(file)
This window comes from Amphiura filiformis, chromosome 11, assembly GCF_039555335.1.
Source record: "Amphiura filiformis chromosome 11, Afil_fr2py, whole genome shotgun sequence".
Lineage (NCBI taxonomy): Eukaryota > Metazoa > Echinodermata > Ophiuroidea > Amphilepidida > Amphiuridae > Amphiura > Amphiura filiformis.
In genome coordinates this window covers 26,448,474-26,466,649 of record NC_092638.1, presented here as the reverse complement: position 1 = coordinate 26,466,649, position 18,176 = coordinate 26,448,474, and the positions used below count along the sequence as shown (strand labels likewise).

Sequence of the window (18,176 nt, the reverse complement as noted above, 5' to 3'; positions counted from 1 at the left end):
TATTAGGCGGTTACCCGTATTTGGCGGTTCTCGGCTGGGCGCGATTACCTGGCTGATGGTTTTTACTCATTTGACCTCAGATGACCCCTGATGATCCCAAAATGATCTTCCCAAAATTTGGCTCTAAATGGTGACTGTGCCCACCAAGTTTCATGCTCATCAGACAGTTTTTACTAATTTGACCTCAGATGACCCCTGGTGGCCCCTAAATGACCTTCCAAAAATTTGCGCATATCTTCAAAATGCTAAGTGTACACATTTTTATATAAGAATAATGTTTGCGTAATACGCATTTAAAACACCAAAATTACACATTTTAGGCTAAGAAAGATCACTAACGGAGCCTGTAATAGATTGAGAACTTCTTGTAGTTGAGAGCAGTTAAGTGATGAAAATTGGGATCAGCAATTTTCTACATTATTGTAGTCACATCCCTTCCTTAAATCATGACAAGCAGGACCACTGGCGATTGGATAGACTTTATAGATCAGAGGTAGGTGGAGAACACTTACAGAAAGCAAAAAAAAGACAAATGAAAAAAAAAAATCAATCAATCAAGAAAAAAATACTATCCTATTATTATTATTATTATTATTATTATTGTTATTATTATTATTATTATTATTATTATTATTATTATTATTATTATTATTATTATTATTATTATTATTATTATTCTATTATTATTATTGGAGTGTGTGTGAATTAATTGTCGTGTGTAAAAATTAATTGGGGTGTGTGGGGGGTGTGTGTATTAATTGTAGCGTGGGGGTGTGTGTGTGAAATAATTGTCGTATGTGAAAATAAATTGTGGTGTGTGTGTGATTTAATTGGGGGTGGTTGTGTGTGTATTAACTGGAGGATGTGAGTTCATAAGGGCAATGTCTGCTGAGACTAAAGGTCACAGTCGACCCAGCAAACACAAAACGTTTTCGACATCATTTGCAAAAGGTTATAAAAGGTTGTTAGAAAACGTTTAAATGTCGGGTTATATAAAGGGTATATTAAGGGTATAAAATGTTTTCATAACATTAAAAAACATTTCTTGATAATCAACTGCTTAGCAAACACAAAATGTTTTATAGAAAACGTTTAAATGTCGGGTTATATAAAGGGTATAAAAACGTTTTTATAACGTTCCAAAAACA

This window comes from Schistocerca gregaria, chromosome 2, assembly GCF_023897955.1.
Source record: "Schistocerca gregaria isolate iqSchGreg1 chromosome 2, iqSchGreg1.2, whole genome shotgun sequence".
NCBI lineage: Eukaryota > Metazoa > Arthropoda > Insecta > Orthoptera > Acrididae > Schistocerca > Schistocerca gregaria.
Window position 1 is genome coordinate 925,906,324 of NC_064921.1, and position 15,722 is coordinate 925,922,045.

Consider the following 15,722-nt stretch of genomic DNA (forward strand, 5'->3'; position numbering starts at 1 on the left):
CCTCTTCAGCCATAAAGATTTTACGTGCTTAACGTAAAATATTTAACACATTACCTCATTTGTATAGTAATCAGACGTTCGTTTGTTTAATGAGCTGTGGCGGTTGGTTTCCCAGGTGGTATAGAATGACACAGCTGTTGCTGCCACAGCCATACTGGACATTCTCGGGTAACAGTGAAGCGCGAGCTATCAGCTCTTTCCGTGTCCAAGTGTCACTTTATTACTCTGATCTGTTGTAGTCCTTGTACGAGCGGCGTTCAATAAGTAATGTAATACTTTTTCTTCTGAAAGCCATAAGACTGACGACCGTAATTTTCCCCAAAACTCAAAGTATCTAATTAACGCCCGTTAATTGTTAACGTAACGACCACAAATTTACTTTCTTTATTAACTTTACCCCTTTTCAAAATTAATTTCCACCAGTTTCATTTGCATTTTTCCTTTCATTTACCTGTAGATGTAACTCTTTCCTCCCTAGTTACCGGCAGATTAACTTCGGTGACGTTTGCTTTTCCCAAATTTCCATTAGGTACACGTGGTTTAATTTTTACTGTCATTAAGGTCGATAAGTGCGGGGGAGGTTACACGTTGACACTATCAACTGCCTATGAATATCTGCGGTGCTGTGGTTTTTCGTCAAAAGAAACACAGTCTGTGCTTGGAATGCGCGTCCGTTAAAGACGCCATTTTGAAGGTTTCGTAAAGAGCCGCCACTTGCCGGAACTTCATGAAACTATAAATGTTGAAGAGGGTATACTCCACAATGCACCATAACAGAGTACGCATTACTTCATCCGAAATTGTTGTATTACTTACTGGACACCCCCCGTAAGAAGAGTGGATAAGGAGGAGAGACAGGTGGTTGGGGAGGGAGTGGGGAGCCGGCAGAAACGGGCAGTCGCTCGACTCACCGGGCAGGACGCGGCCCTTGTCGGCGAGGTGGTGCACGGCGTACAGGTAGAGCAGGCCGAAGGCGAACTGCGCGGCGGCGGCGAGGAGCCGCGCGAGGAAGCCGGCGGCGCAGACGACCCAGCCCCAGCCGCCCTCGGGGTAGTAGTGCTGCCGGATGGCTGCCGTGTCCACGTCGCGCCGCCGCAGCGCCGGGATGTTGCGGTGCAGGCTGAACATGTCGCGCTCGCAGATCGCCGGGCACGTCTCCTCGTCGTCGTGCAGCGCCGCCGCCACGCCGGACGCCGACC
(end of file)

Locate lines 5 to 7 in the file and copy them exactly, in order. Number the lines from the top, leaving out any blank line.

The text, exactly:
Sequence of the window (18,176 nt, the reverse complement as noted above, 5' to 3'; positions counted from 1 at the left end):
TATTAGGCGGTTACCCGTATTTGGCGGTTCTCGGCTGGGCGCGATTACCTGGCTGATGGTTTTTACTCATTTGACCTCAGATGACCCCTGATGATCCCAAAATGATCTTCCCAAAATTTGGCTCTAAATGGTGACTGTGCCCACCAAGTTTCATGCTCATCAGACAGTTTTTACTAATTTGACCTCAGATGACCCCTGGTGGCCCCTAAATGACCTTCCAAAAATTTGCGCATATCTTCAAAATGCTAAGTGTACACATTTTTATATAAGAATAATGTTTGCGTAATACGCATTTAAAACACCAAAATTACACATTTTAGGCTAAGAAAGATCACTAACGGAGCCTGTAATAGATTGAGAACTTCTTGTAGTTGAGAGCAGTTAAGTGATGAAAATTGGGATCAGCAATTTTCTACATTATTGTAGTCACATCCCTTCCTTAAATCATGACAAGCAGGACCACTGGCGATTGGATAGACTTTATAGATCAGAGGTAGGTGGAGAACACTTACAGAAAGCAAAAAAAAGACAAATGAAAAAAAAAAATCAATCAATCAAGAAAAAAATACTATCCTATTATTATTATTATTATTATTATTATTGTTATTATTATTATTATTATTATTATTATTATTATTATTATTATTATTATTATTATTATTATTATTATTATTATTCTATTATTATTATTGGAGTGTGTGTGAATTAATTGTCGTGTGTAAAAATTAATTGGGGTGTGTGGGGGGTGTGTGTATTAATTGTAGCGTGGGGGTGTGTGTGTGAAATAATTGTCGTATGTGAAAATAAATTGTGGTGTGTGTGTGATTTAATTGGGGGTGGTTGTGTGTGTATTAACTGGAGGATGTGAGTTCATAAGGGCAATGTCTGCTGAGACTAAAGGTCACAGTCGACCCAGCAAACACAAAACGTTTTCGACATCATTTGCAAAAGGTTATAAAAGGTTGTTAGAAAACGTTTAAATGTCGGGTTATATAAAGGGTATATTAAGGGTATAAAATGTTTTCATAACATTAAAAAACATTTCTTGATAATCAACTGCTTAGCAAACACAAAATGTTTTATAGAAAACGTTTAAATGTCGGGTTATATAAAGGGTATAAAAACGTTTTTATAACGTTCCAAAAACA

This window comes from Schistocerca gregaria, chromosome 2, assembly GCF_023897955.1.